Redford: Veteran actor still fears he’ll be booed

Robert Redford poses for photographers during a photo call for the film
Robert Redford poses for photographers during a photo call for the film "All Is Lost" at the 66th international film festival in Cannes, southern France. He’s been in the business more than half a decade but even Redford still gets nervous showing off a new film.

NEW YORK — He’s been acting for more than half a century but even Robert Redford still gets nervous showing off a new film.

Redford got a standing ovation when his survival drama All Is Lost premiered at the Cannes Film Festival in May. But the two-time Oscar-winner reveals he was worried how the sometimes prickly Cannes crowd would react.

Opening in the Toledo market October 25, All Is Lost tells the story of a lone sailor, played by Redford, facing his own mortality after a collision with a shipping container in the Indian Ocean.

“The first time I saw the film was at the festival in Cannes. Even though you’re in a tuxedo, you’re sitting in a place where you can get booed,” said the 77-year-old actor. “When the film ended I thought, ‘I don’t know how this is going to go.’ I really didn’t.”

Redford also said his first viewing of the film, in which he’s the only actor, recalled the extreme demands of the role. “To be reminded of how wet you were so much of the time, which was not fun ... you kind of forgot about how physical it was and that comes back.”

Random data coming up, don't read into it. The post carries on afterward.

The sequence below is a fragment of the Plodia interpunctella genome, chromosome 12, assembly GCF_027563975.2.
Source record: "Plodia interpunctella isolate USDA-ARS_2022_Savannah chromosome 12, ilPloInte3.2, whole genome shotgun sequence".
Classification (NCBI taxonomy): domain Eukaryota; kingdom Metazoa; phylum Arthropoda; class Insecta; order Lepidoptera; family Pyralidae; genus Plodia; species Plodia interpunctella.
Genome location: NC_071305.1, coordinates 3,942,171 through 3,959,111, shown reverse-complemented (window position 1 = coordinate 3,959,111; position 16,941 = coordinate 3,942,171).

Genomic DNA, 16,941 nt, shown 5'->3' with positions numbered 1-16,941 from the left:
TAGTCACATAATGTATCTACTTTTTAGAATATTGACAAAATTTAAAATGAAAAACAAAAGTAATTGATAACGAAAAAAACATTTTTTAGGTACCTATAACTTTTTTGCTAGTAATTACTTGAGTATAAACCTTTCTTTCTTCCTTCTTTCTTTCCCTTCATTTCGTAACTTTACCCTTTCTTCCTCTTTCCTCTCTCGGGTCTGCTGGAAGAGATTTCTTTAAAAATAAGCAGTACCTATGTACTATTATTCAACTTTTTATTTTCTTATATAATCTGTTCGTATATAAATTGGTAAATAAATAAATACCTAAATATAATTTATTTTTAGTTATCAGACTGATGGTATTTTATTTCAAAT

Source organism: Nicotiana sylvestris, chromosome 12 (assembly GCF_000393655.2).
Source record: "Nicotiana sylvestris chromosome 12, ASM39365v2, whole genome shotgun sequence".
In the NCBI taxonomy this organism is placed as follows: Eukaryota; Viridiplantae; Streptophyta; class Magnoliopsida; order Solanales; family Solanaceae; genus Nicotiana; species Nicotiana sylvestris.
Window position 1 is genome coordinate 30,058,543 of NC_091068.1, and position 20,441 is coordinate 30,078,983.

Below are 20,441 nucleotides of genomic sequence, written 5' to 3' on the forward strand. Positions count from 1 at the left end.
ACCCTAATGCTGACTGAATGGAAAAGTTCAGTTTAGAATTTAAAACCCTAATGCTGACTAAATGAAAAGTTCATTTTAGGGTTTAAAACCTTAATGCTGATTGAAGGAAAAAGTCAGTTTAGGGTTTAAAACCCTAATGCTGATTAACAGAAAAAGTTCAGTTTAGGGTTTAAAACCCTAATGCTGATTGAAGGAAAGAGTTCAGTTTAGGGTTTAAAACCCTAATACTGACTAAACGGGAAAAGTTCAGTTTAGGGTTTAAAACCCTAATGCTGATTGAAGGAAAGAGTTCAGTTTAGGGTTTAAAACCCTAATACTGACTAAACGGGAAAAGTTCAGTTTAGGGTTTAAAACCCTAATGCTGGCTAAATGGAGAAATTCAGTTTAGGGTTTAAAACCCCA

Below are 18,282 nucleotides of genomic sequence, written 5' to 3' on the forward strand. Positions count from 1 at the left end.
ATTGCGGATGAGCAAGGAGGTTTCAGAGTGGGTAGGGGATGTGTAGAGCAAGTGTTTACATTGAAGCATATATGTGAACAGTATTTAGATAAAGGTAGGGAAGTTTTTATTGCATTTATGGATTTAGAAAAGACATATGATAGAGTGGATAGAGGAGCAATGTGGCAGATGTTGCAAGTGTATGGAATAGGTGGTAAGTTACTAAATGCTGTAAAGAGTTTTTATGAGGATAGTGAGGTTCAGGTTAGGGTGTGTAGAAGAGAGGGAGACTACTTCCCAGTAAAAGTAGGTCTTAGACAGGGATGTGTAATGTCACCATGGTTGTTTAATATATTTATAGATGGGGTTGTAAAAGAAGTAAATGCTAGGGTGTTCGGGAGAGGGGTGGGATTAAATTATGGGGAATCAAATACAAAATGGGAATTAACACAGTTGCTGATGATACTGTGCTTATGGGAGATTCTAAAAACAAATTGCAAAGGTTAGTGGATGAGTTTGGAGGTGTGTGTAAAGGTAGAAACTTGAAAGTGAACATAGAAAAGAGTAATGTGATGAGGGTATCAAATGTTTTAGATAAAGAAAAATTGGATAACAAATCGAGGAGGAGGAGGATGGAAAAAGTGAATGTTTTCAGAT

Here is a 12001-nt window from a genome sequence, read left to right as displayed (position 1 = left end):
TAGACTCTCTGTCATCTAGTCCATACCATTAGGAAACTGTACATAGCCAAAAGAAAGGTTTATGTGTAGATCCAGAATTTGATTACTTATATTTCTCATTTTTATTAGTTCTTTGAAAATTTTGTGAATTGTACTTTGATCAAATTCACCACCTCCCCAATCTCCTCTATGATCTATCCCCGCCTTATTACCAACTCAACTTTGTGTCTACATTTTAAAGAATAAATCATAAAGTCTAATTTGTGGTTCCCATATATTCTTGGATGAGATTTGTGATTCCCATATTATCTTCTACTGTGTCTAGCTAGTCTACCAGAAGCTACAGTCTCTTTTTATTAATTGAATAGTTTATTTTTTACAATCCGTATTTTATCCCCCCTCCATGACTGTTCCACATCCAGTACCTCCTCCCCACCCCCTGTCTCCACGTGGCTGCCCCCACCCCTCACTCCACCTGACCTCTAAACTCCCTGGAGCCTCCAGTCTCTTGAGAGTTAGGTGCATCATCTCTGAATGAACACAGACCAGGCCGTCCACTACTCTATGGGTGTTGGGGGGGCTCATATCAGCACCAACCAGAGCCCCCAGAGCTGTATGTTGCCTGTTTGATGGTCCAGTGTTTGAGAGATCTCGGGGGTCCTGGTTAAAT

Redford recently sat down to talk about All Is Lost, a film with virtually no talking at all:

Q: What did you think of your performance?

A: I looked at my performance because I couldn’t avoid it, (laughs), but no, it wasn’t wow it was just, ‘Yeah, I remember that. I remember that; hmm. Oh, that’s what that ended up looking like.’ (Redford says he doesn’t look at monitors or dailies while shooting because “I don’t like being aware of myself when I’m working.)

Q: During filming did you ever wonder, ‘Whoa, what did I get myself into?’

A: I was so busy surviving that there wasn’t a whole lot of time to think. You just had to do. There were a couple of times when I thought, ‘Hmm, this is extreme,’ but you just do it and then you forget about thinking that.

Q: That works for the part.

A: It was what it was supposed to be. The character is in charge of things in the beginning and then things happen and he’s not in charge at all. He’s at the mercy of the elements and then what do you do? I found that exciting as an actor to go through that process. ... There’s nothing left except improvise ‘cause you’re not prepared for what’s happening.

Q: I read that you pressed director J.C. Chandor for a backstory and he wasn’t having any of it.

A: I just do what any actor says, ‘OK, there’s not much dialogue, in fact there is none, there’s very little backstory, so what’s on your mind? Is there something I need to know as an actor?’ And when he was evasive, I started to get nervous. ‘Does he not know how to describe his own film?’ Until I realized, no, this is intentional. He’s intentionally being evasive — meaning that what’s in there is all he wants to be in there and once I got that I released that tendency to ask that.

Q: Is there a message?

A: I’ve always been fascinated by that point in life for everyone — there comes a moment when all seems to be lost. You’re up against the odds that are against you and there seems to be no way out, no point in continuing, and so some people quit and they stop and others for unknown reasons just keep going because that’s all there is to do.

Q: Any thoughts of retiring?

A: If it’s not brought up to me, I’m probably not going to think about it.